For the last few weeks, we have been telling the story of Eroseanna Robinson’s refusal to pay taxes used for war, her imprisonment and absolute noncooperation with the prison system, and the grassroots community of supporters her story generated. She never signed anything the legal system mandated, refused to follow prison rules, and maintained a hunger strike from the first minute of her incarceration to the end. As a Black woman from Chicago imprisoned in West Virginia in 1960, “Sis” Robinson took great risks by challenging the sentencing judge, the correctional officers, and the rest of the punitive institution that kept her. And yet, she was released after serving just a quarter of her sentence. Why?
(See our previous posts to learn more about Eroseanna Robinson and her arrest:
- Eroseanna Robinson: Black Olympic Athlete, Desegregationist, War Tax Resister
- "This is Why Eroseanna Robinson Refuses to Pay Taxes", 1960
- Solidarity with War Tax Resister Eroseanna Robinson, 1960)
Members of the Peacemaker movement (to which Eroseanna Robinson belonged) had picketed outside of IRS offices and other federal buildings in various cities around the country, generating greater publicity to Robinson’s situation. Clergy and regular people wrote to the sentencing judge, Judge Robson appealing to his conscience and urging for leniency. Meanwhile, other peacemakers had protested outside of the Alderson prison at scattered opportunities during those months of her imprisonment, but in the week before Robinson’s release, ten people had set up a more permanent Peacemaker encampment outside the Alderson prison gates. They were of mixed genders, roughly half of them Black and half white. Most of them had taken up a hunger strike in solidarity with Eroseanna. All of them were willing and eager to talk with local people to explain why they were there. And all of this was announced to the Alderson community through a statement in the town newspaper — which caused many local people to go and hear for themselves the Peacemakers’ vision for a world without war.
Judge Robson and the Alderson prison warden Nina Knisella both maintained that the letters and picketing did not influence the decision to release Eroseanna Robinson early, but that it was because her resistance had become too great of a burden on the prison medical staff who had to force-feed and monitor her. This may be true, but it should also be noted that the federal strategy toward the antiwar movement at the time was to ignore and downplay its actions to prevent the movement from growing — such pronouncements of denial should be taken with a grain of salt.
Still, if Robson and Knisella are to be believed, it is perhaps an even more incredible story: that a northern Black woman imprisoned south of the Mason-Dixon line in 1960 would be released just one-quarter of the way through her sentence simply because through nonviolent resistance and noncooperation, she made her own imprisonment too difficult for the prison system to maintain.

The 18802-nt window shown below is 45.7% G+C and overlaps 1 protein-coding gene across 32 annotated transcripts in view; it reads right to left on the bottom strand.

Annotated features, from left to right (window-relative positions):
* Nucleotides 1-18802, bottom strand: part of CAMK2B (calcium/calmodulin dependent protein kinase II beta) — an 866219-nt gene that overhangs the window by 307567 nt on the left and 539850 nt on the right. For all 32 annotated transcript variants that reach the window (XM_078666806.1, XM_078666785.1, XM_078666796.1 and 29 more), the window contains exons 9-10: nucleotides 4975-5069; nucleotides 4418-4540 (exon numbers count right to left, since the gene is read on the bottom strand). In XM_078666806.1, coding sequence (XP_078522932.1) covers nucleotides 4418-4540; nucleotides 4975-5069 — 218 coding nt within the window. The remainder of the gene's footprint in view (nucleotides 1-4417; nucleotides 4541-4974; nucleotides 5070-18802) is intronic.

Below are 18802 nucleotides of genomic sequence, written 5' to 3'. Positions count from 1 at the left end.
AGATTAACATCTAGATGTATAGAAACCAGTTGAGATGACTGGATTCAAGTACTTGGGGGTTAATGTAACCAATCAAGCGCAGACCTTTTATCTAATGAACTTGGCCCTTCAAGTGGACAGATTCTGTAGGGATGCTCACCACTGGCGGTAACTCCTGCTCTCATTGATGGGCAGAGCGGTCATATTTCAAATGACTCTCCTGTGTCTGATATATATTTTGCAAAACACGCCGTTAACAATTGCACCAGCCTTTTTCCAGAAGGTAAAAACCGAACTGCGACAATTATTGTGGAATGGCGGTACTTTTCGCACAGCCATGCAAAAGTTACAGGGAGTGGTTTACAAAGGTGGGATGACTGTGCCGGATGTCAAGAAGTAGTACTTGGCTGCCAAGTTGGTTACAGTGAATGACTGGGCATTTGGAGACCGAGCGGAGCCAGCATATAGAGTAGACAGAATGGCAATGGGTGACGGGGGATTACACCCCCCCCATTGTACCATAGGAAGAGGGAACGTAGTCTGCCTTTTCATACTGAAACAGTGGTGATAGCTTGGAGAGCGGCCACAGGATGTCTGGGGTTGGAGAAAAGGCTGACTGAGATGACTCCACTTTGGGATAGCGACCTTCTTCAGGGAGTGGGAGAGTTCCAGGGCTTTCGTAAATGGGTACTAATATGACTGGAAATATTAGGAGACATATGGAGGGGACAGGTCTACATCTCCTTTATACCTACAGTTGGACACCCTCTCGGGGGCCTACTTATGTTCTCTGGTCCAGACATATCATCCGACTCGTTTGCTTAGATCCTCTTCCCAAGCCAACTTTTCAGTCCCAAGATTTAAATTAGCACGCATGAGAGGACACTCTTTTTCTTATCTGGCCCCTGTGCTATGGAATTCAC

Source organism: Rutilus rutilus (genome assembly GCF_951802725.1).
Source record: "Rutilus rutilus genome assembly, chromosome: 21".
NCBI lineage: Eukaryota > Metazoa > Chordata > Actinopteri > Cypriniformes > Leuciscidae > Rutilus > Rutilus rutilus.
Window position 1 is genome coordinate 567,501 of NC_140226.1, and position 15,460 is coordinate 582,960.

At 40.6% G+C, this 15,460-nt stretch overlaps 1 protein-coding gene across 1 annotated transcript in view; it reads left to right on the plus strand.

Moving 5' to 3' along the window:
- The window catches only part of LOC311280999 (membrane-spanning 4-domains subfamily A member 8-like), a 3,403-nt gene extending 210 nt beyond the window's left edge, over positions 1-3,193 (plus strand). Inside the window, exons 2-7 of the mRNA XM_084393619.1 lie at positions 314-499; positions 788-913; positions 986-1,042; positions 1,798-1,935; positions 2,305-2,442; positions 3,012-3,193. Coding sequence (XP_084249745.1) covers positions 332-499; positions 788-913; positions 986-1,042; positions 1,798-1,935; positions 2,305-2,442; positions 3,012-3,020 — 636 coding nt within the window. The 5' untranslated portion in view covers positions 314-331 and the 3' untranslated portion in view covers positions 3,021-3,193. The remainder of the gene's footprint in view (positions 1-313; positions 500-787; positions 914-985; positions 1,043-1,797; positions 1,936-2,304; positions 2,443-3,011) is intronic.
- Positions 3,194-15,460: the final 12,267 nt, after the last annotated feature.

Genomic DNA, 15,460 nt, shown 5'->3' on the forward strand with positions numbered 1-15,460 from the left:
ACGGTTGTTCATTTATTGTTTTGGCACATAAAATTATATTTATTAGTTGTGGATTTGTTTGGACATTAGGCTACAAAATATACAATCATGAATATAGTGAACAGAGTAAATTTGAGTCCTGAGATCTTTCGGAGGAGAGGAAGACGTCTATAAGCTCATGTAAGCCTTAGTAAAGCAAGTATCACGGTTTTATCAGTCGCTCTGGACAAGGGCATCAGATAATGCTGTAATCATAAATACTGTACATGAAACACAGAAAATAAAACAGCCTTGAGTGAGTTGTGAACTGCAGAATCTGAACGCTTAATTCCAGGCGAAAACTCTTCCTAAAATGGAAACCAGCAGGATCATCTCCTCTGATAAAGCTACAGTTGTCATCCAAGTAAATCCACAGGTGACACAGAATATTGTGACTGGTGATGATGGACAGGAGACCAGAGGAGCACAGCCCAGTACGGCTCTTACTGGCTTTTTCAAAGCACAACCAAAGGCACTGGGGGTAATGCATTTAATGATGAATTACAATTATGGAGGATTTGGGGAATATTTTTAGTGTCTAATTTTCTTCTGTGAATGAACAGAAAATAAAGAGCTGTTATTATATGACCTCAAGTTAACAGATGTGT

When Robinson was released, the prison bought her a ticket to Chicago and sent her directly to the train station, trying to avoid the publicity moment with the Peacemakers encampment outside of the prison gates. But the Peacemakers quickly made chase and met up with Robinson at the train station, where the correctional officers watched impotently as Robinson let the train leave without her and then drove off in the car with her Peacemaker friends.
(Click the images below to download the PDF versions of the original articles)
Visit the War Resisters League (WRL) page on war tax resistance to get an overview explanation of the movement. The WRL website is also where you can find the pie chart of federal income tax distribution, as well: https://www.warresisters.org/war-tax-resistance
Learn more about war tax resistance, including how to resist war taxes yourself, and get involved in today’s national war tax resistance movement at the National War Tax Resistance Coordinating Committee website: https://nwtrcc.org/
If you like our weekly posts, please consider supporting this project with a one-time or recurring donation. Contributions of all sizes are appreciated. Click this link to learn more about what we do and how you can donate: https://www.mightycause.com/organization/Voluntown-Peace-Trust
“Pacifists Camp At Prison Gate.” The Charleston Gazette. 16 May 1960.
“We at the Gate to Alderson Prison Speak.” The Alderson Times. 19 May 1960.
“Prison To Free Hunger Striker.” Beckley Post-Herald. 20 May 1960.
“Victory Celebrated by ‘Peacemakers.’” The Charleston Gazette. 21 May 1960.
“Robinson Released; Still Won’t Pay Taxes.” The Peacemaker. 28 May 1960, Volume 13, Number 8. Page 1.
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